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Parashat Korah 5782

June 30, 2022

When the Law is Unjust, We Break the Law
By Rabbi Lizz Goldstein (’16)

Last week, the Supreme Court overturned Roe v. Wade, withdrawing the already paltry federal protections on abortion rights. Many states already had trigger laws in place and abortion access became unavailable to thousands of people overnight. Congress had 50 years to codify federal legislation to allow reproductive freedom throughout the country. A leak of the current Supreme Court decision broke out about six weeks ago, allowing time for the executive and legislative branches of the U.S. government, dominated by people who claim to support reproductive freedom and choice, to react before the decision was formally handed down. And yet, no preparations were made for this moment. Very few elected officials did anything to protect us, but so many were ready to wail and moan with us and ask for our votes and money as soon as the SCOTUS decision was official. Women and the LGBTQIA community have been completely failed by our governments.

In this week’s Torah portion, Parashat Korah, a man stands up to a head of state. Korah rallies two hundred and fifty others and confronts Moses: “You have gone too far! For all the community are holy, all of them, and HaShem is in their midst. Why then do you raise yourselves above HaShem’s congregation?” (Numbers 16:3). Although overall the takeaway on this parasha tends to be that Korah was a power-hungry usurper seeking to take Moses’s God-given leadership role for himself, Rashi and Ibn Ezra agree that “You have gone too far” means “you have taken more than you are due,” and neither seem to elaborate further on why Korah was mistaken in that belief about Moses. I have always seen this parasha as one about the demands for greater democracy and the dangers of a singular charismatic leader or generally of appointed rather than elected leadership.

Several years ago, on an episode of the podcast Judaism Unbound, (now Rabbi) Lex Rofeberg suggested a parallel explanation of the passing down of Torah, similar to the opening line of Mishnah Avot and the feminist retelling of it by Rabbi Jill Hammer. Maybe “Moses received the Torah [as we have traditionally been taught to understand it] and handed it down to Joshua; Joshua to the Elders; the Elders to the prophets; and the prophets handed it down to the men of the Great Assembly.” Maybe “Miriam received Torah [as the feminist movement has reclaimed it for us] from God at Sinai and she transmitted it to her daughter. Her daughter transmitted it to the judges, Devorah and Yael, and Yael transmitted it to the daughter of Jephthah, and from them it passed to Naomi and to Ruth, and all the prophets who followed, Hannah, Abigail, Huldah, learned it from them and transmitted it to the women of the great gathering.” And maybe, Korah received Torah of radical inclusivity and people-driven democracy, and transmitted it to the destroyed and lost tribes of the Northern Kingdom of Israel. They transmitted it to the Sons of Korah who wrote the Psalms of exile, beckoning us to stay rooted in our faith even when others strip us of our religious autonomy. The Sons of Korah transmitted it to Elisha ben Abuyah, and from him it went to Baruch Spinoza, then to Emma Goldman. Throughout history, the Torah of Korah was passed on down through the people considered in their time to be heretics and sinners, but whose voices were still so thoroughly Jewish in their challenges to the institutions that rule us that they refused to be silenced and washed away in history.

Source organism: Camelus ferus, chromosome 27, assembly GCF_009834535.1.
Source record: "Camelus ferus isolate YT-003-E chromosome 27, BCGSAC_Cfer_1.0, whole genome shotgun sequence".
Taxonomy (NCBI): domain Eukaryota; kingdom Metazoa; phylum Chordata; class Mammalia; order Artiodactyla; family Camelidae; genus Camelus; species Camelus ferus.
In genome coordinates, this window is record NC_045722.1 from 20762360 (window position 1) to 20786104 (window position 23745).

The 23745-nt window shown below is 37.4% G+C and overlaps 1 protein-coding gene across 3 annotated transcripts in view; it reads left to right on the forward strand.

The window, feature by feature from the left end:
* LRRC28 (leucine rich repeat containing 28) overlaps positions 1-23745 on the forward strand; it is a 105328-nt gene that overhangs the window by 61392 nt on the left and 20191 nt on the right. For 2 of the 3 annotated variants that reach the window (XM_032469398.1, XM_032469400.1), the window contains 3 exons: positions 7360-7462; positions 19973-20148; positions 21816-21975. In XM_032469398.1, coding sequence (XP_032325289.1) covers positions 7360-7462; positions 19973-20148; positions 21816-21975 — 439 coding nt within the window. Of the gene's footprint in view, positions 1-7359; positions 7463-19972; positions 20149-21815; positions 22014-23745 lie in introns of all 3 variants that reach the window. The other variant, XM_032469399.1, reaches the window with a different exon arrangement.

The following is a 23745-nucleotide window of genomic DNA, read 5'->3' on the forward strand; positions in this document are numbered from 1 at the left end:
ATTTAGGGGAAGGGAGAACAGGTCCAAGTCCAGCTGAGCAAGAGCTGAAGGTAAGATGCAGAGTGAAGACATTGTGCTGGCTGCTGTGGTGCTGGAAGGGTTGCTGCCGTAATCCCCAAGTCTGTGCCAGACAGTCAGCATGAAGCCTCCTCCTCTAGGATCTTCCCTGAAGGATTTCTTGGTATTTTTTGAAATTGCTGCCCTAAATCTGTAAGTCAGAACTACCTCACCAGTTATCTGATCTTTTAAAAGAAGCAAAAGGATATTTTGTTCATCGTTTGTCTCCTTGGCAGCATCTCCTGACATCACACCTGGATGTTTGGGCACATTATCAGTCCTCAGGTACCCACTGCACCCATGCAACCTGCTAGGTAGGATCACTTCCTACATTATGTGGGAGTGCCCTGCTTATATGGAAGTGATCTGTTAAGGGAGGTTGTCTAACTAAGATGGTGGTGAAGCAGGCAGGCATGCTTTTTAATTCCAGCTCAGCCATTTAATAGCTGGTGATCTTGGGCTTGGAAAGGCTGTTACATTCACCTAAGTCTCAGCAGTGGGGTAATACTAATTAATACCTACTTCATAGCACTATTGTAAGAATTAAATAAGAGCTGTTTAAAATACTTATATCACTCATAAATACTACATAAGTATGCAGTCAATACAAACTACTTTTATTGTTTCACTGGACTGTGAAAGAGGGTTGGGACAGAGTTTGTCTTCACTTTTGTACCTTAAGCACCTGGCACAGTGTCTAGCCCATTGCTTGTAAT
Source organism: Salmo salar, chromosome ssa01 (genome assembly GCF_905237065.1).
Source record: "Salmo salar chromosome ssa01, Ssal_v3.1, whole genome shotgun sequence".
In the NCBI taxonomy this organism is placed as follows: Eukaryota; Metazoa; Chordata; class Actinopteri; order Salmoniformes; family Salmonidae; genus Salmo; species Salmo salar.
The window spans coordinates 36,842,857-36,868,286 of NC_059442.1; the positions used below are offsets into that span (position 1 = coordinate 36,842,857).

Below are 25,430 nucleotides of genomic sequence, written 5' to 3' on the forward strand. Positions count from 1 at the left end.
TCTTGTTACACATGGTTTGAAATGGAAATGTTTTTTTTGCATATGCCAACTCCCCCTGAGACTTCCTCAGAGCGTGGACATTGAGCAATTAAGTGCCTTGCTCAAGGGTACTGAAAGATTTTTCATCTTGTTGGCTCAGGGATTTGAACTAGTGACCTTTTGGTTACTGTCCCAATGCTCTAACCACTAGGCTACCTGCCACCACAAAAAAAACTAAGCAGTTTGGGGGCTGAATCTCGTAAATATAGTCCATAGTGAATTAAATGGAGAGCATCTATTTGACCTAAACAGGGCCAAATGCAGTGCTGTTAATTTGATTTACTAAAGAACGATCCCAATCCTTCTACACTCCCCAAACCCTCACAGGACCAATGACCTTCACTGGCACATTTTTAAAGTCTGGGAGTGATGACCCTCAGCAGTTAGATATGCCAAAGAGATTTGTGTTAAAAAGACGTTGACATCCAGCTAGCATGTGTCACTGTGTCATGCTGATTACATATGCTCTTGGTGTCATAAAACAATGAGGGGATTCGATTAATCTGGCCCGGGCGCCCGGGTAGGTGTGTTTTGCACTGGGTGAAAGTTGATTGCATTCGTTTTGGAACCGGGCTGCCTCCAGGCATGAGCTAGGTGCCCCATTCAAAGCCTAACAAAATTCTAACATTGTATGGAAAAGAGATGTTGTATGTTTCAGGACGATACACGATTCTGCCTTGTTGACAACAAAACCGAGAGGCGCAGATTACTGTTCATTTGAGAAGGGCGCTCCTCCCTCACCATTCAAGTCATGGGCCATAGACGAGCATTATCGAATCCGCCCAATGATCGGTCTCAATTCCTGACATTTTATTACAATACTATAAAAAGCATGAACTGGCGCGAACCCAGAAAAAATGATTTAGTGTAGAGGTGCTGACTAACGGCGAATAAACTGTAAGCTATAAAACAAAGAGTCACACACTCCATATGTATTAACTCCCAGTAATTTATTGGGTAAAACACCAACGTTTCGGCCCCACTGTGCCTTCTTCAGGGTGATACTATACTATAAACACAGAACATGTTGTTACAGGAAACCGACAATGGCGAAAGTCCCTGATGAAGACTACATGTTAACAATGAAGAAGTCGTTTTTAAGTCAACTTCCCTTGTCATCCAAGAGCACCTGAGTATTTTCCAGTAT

We are now the inheritors of all those iterations of Torah. We must not only accept the Torah of Moses, but also the Torah of Miriam, demanding that women and womb-bearers be given their voice as well. And also, the Torah of Korah, demanding democracy for all and the cessation of unjust leadership. The time has again come for us to challenge the institutions that rule us. Even if it means some of us may get swallowed up by the earth, morality demands that those who have the means and the privilege stand up against over-reaching leadership and speak truth to power. This may mean speaking directly to members of congress and pushing them to support meaningful legislation that protects our bodies and our religious values or to change the unchecked nature of the power of the courts. This may mean giving money to abortion access organizations. This may mean counseling and driving someone to their abortion appointment out of state. This may mean protesting and shutting down business as usual for the people who have made this dystopia a reality. Whatever it means for you, may you go into it bravely. There will likely be consequences for those who disrupt the status quo. But there will be far graver consequences if this ruling is allowed to stand.

May we find our chutzpah and our voice to speak truth to power as did our ancestor Korah. May over-reaching leaders be challenged publicly and unjust laws thrown onto the ground. And this time, may those who represent the people be allowed to stand as the Earth opens up and instead swallows those who only care for power.

Click HERE for an audio recording of this D’var Torah
Rabbi Lizz Goldstein (AJR ’16) is the rabbi of Congregation Ner Shalom, a heimish Reform synagogue in Northern VA, where she lives with her husband and cat.